Mt Vesuvius blew its top off, covering the city of Pompeii with a blanket of ash in 79 A.D., preserving it until it was discovered in the 1700s. Not content to look up we had to go and see this lunar landscape! It gave us a sense of the big eruption and devastation it must have caused. Up there we saw all of Pompeii, Naples, the spectacular bay of Naples, some of the Appenine mountains and the Amalfi Coast.
High speed train whisked us away to Naples. We couldn't help but imagine pickpockets sneaking up on us as it has a bit of a rep for being seedy. Mading our way down the crowded streets to a character Airbnb with its thick wooden doors leading into a court yard and old mesh cased lift. A much more real and gritty city than Rome with the highest density population in Italy of 3.3 million in the province. We loved our foodie tour with Luca. Starting with expresso and sfogliatella (sweet ricotta pastry) then we visited a bakery to roll almond salty bread. At the deli we gorged on buffalo mozzarella, Parma ham, olives, sundried tomato and eggplant pickled and olive oiled up to the max. Oh so good. All cleaned up with a gelato of course. During our walk we fell for Naples, it's old castles and churches contrasted with narrow alleyways, people thronged fabulous markets and it's sweeping panoramas of the bay of Naples dominated by Mt Vesuvius.
The chance to enjoy idle time by admiring and taking in our surroundings was our order of the day. We gazed up at the largest unreinforced concrete dome ever constructed and marvelled, the Pantheon, 2000 years old! The rest of the day was wandering and taking in the architectural hybrids that continue on with the same glamour and style for streets and streets.
Resolution. To never go too far in one leg again! Though all the weary travel stories were forgotten as we finally touched down in the Eternal City. We were tour bound to learn about how Michelangelo and Raphael were the rivaling rock stars of the Renaissance. Grant was our guide who explained art and progressive techniques as we made our way through the Sistine chapel and other art-filled courtyards and corridors of the Vatican – brimming with frescoes, sculptures and tapestries. While the Sistine Chapel is the most famous ceiling in the world, Michelangelo was unwillingly so had to be forced to spend nine years of his life painting it. In St Peters basilica we saw intricate mosaics, gold painted ceilings, gigantic statues, and domes, the bronze Baldachin and the chair of Saint Peter himself. All the while the crowds and queues raged outside and in, we seemlessly made our way round and patted our backs for spending the time beforehand researching the best way to see these sights.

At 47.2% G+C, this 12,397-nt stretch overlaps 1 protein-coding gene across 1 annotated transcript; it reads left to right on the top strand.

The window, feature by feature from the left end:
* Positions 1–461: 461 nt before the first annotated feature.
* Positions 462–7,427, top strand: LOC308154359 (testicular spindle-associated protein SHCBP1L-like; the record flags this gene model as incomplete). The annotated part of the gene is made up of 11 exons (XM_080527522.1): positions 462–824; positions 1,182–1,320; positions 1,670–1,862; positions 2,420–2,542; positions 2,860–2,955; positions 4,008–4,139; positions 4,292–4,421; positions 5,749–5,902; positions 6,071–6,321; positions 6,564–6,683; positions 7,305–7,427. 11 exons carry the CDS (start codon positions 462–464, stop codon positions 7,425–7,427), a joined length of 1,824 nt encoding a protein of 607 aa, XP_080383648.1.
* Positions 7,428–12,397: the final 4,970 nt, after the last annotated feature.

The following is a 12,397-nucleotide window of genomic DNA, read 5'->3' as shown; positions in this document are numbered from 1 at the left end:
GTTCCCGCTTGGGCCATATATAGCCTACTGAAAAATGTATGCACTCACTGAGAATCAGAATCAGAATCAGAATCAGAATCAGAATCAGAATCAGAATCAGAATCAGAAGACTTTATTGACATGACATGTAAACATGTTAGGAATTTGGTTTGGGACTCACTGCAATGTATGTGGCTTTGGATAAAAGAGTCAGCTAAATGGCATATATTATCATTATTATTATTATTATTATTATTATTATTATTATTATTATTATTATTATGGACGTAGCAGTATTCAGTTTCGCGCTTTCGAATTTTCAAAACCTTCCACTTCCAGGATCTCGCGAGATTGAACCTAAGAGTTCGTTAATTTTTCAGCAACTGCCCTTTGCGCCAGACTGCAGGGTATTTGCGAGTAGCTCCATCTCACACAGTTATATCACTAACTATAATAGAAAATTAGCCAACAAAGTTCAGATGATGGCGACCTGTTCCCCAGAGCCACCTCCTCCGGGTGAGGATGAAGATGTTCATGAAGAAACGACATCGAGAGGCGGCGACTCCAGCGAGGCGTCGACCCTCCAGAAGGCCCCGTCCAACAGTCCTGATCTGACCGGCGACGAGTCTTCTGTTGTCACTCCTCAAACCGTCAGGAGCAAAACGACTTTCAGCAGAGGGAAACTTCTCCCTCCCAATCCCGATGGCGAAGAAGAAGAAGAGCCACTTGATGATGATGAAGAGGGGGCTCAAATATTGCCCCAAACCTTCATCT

A quick delicious crusty bread roll before we descended into the underground maze of tunnels and dungeons, where the gladiators armored up before facing the crowds of up to 45000 in the massive amphitheater of the Colosseum. Sailing right past the lines with our guide we went on to the Roman Forum and its ancient sights. We walked the Via Sacra, where generals and their armies once held their triumphal processions, past the Temple of Caesar and pass the Rostra (speaker’s corner) where the head of the famed orator Cicero was put on display after his vicious murder. A few modest huts built on the top of the Palatine Hill in 200 BC were the humble beginning of the Empire, which grew to be the gigantic state.
"Rome is not like any other city. It's a majestic museum, a living room to tiptoe through." - Alberto Sordi, Italian actor.
Julie and Jo